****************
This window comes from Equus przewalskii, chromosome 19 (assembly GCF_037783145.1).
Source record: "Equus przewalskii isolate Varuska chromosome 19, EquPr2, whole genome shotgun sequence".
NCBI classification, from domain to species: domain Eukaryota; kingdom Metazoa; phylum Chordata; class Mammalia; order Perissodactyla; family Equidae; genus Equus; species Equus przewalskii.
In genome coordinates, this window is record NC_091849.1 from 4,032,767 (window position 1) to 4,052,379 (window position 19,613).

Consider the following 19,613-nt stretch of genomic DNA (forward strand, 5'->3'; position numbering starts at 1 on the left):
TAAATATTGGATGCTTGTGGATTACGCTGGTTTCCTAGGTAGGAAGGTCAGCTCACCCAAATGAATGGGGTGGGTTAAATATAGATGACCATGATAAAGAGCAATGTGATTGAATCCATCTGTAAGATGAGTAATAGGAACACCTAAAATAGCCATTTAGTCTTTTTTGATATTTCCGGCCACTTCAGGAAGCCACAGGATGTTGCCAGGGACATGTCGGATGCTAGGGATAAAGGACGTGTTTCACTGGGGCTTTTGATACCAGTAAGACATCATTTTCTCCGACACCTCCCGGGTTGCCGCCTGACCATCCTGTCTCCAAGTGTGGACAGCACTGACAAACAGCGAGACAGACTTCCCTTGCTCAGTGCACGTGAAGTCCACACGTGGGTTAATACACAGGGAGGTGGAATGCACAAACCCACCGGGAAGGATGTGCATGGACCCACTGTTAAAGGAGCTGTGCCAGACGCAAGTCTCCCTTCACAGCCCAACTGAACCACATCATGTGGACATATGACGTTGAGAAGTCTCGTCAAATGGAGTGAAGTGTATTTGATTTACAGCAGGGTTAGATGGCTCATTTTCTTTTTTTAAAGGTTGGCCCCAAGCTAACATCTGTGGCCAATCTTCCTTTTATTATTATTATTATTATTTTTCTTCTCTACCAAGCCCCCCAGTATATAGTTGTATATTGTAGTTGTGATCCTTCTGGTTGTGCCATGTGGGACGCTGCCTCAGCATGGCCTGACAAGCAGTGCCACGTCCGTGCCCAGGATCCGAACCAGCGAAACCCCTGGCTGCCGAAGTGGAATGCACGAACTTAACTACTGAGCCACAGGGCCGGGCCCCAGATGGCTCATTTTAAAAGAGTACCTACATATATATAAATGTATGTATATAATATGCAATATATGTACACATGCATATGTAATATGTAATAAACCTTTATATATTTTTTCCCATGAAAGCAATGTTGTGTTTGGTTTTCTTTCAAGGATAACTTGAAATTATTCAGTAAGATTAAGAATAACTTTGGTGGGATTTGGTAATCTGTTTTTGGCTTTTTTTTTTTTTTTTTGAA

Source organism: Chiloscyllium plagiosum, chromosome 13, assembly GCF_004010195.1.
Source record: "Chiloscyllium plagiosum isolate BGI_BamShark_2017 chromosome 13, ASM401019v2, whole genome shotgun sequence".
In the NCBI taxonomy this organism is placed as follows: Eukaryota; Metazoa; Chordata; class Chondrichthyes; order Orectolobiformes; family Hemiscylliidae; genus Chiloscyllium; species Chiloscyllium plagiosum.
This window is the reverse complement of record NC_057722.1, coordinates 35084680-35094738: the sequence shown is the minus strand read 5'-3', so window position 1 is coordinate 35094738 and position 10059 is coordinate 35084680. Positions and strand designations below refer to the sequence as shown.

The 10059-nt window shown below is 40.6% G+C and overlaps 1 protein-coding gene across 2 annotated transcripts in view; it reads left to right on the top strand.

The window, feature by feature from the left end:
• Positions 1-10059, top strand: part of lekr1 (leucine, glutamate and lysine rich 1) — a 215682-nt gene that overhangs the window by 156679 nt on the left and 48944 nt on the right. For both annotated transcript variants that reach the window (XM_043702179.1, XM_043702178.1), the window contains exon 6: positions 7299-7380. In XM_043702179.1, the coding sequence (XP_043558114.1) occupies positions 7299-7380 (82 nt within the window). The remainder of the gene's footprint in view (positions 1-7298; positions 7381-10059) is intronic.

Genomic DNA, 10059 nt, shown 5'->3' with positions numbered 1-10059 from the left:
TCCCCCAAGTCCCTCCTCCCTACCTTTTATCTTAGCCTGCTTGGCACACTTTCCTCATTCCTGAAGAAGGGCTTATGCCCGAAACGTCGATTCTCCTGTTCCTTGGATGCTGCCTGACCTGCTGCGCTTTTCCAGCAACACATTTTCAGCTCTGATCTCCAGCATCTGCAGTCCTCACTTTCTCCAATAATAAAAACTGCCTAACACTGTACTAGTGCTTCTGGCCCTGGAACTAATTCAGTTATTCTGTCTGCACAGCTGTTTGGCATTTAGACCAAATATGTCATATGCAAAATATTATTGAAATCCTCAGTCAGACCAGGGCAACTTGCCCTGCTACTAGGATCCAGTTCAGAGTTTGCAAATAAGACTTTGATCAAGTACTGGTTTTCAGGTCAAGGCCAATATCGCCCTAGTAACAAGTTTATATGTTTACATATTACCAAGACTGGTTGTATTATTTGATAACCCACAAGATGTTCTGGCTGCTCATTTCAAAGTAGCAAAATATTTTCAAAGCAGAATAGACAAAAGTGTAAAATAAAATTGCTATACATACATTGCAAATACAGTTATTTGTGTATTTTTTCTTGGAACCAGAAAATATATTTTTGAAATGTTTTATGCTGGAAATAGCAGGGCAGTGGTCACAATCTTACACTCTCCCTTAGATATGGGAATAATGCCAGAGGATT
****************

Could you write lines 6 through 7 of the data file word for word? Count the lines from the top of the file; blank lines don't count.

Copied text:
TAAATATTGGATGCTTGTGGATTACGCTGGTTTCCTAGGTAGGAAGGTCAGCTCACCCAAATGAATGGGGTGGGTTAAATATAGATGACCATGATAAAGAGCAATGTGATTGAATCCATCTGTAAGATGAGTAATAGGAACACCTAAAATAGCCATTTAGTCTTTTTTGATATTTCCGGCCACTTCAGGAAGCCACAGGATGTTGCCAGGGACATGTCGGATGCTAGGGATAAAGGACGTGTTTCACTGGGGCTTTTGATACCAGTAAGACATCATTTTCTCCGACACCTCCCGGGTTGCCGCCTGACCATCCTGTCTCCAAGTGTGGACAGCACTGACAAACAGCGAGACAGACTTCCCTTGCTCAGTGCACGTGAAGTCCACACGTGGGTTAATACACAGGGAGGTGGAATGCACAAACCCACCGGGAAGGATGTGCATGGACCCACTGTTAAAGGAGCTGTGCCAGACGCAAGTCTCCCTTCACAGCCCAACTGAACCACATCATGTGGACATATGACGTTGAGAAGTCTCGTCAAATGGAGTGAAGTGTATTTGATTTACAGCAGGGTTAGATGGCTCATTTTCTTTTTTTAAAGGTTGGCCCCAAGCTAACATCTGTGGCCAATCTTCCTTTTATTATTATTATTATTATTTTTCTTCTCTACCAAGCCCCCCAGTATATAGTTGTATATTGTAGTTGTGATCCTTCTGGTTGTGCCATGTGGGACGCTGCCTCAGCATGGCCTGACAAGCAGTGCCACGTCCGTGCCCAGGATCCGAACCAGCGAAACCCCTGGCTGCCGAAGTGGAATGCACGAACTTAACTACTGAGCCACAGGGCCGGGCCCCAGATGGCTCATTTTAAAAGAGTACCTACATATATATAAATGTATGTATATAATATGCAATATATGTACACATGCATATGTAATATGTAATAAACCTTTATATATTTTTTCCCATGAAAGCAATGTTGTGTTTGGTTTTCTTTCAAGGATAACTTGAAATTATTCAGTAAGATTAAGAATAACTTTGGTGGGATTTGGTAATCTGTTTTTGGCTTTTTTTTTTTTTTTTTGAA

Source organism: Chiloscyllium plagiosum, chromosome 13, assembly GCF_004010195.1.